476 F2d 601 Green v. J Beto
476 F.2d 601
Floyd C. GREEN, Petitioner-Appellant,
Dr. George J. BETO, Director, Texas Department of
No. 72-2589 Summary Calendar.*
United States Court of Appeals,
April 6, 1973.
Harry H. Walsh, Staff Counsel for Inmates, Texas Dept. of Corrections, Huntsville, Tex., for petitioner-appellant.
Crawford C. Martin, Atty. Gen., Robert Darden, Asst. Atty. Gen., Austin, Tex., for respondent-appellee.
Before JOHN R. BROWN, Chief Judge, and GOLDBERG and MORGAN, Circuit Judges.
In this, his second round of federal habeas corpus petition, Petitioner challenges his conviction for robbery on the basis that the use of his sworn testimonies in a previous trial against a codefendant violated his Fifth and Sixth Amendment rights under Miranda. The able trial judge found Petitioner's contentions to be without merit and declined to issue the writ. We agree.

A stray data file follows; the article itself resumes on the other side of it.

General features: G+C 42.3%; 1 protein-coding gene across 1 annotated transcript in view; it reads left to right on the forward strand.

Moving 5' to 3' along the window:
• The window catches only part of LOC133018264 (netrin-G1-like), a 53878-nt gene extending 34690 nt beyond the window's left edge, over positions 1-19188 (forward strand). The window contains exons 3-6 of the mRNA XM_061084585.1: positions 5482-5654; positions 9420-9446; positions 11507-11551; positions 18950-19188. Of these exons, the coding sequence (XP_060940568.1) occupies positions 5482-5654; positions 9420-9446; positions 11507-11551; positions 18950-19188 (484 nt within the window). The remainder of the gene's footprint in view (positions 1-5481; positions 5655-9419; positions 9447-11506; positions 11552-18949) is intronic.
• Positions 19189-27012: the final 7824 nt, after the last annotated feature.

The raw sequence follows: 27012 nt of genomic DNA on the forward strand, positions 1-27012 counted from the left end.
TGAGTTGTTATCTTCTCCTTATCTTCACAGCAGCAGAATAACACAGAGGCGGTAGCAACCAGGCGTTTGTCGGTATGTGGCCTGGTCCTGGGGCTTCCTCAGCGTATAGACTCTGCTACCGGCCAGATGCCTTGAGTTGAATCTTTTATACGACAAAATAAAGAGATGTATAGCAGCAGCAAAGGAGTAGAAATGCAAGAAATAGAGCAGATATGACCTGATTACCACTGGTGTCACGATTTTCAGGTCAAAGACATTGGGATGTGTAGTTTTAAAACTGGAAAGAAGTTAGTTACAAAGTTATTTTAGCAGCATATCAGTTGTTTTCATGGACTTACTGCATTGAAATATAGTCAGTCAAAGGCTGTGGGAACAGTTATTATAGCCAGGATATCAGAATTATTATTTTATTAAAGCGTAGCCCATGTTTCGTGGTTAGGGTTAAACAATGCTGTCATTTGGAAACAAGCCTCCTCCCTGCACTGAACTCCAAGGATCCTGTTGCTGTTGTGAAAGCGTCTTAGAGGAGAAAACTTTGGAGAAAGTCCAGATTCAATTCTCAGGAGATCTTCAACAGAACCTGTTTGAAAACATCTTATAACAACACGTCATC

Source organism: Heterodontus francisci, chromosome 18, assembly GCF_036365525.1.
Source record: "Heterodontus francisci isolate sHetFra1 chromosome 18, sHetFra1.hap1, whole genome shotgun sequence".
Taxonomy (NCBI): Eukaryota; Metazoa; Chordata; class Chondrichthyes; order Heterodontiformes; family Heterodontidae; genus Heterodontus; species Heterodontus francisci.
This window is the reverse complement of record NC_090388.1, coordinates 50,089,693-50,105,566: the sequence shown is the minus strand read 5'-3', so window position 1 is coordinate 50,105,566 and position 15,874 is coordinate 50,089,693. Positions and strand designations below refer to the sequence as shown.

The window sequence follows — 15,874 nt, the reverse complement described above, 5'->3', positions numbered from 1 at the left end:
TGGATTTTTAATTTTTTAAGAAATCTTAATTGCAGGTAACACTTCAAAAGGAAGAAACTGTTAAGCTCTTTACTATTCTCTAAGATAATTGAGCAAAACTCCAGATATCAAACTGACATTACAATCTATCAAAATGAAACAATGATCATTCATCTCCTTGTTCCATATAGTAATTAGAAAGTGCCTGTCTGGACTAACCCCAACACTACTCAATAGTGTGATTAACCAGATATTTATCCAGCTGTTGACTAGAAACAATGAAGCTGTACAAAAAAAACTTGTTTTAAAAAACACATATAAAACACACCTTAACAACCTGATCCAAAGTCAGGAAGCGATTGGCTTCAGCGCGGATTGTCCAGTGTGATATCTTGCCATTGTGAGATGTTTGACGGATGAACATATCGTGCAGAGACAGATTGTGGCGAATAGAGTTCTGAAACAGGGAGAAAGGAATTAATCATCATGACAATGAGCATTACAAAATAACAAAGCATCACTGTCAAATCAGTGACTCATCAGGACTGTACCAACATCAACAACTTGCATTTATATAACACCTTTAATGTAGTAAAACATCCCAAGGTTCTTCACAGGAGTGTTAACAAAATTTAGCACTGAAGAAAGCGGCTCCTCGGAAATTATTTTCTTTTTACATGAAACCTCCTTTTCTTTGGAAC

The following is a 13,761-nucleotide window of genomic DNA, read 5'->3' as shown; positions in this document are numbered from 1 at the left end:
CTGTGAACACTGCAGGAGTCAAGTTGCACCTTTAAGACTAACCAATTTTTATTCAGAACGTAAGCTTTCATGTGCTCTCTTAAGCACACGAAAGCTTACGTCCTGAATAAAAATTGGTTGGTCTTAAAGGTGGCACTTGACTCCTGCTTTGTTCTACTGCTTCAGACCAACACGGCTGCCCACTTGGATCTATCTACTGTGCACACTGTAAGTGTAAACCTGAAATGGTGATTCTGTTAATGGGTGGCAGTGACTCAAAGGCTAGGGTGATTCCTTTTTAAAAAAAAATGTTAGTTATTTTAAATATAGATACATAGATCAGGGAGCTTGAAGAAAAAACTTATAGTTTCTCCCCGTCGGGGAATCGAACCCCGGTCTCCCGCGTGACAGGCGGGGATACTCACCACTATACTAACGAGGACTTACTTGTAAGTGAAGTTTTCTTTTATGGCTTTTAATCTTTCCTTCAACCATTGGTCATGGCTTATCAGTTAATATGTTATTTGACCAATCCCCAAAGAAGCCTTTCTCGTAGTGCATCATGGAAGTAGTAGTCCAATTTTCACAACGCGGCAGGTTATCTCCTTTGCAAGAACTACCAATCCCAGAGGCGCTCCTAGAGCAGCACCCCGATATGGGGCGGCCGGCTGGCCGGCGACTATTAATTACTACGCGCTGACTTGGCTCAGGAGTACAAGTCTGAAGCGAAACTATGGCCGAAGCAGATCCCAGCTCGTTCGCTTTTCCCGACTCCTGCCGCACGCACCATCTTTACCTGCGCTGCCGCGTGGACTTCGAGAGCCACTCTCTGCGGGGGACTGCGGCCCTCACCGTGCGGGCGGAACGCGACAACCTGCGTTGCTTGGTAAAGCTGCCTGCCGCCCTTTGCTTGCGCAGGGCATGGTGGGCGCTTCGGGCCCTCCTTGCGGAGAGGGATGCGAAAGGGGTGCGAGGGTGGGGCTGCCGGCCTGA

It is elementary that the stringent requirements of Miranda apply only when the Defendant is in custody. United States v. Montos, 5 Cir., 1970, 421 F.2d 215; Archer v. United States, 5 Cir., 1968, 393 F.2d 124; Evans v. United States, 5 Cir., 1967, 377 F.2d 535; United States v. Akin, 5 Cir., 1970, 435 F.2d 1011. Petitioner's alleged inculpatory statements were given during the course of a judicial proceeding and after the Petitioner had been informed of his Fifth Amendment right to remain silent by the state trial judge. This is not the invidious subterfuge which the Court faced in Massiah v. United States, 1964, 377 U.S. 201, 84 S.Ct. 1199, 12 L.Ed.2d 246.
Likewise, the mere absence of petitioner's counsel at the co-Defendant's trial does not impugn his testimony. United States v. DeLoy, 5 Cir., 1970, 421 F.2d 900; United States v. White, 5 Cir., 1971, 451 F.2d 696. The Petitioner had ample opportunity to refuse to testify or to request the advice of counsel. See United States v. Priest, 5 Cir., 1969, 409 F.2d 491.
The judgment will be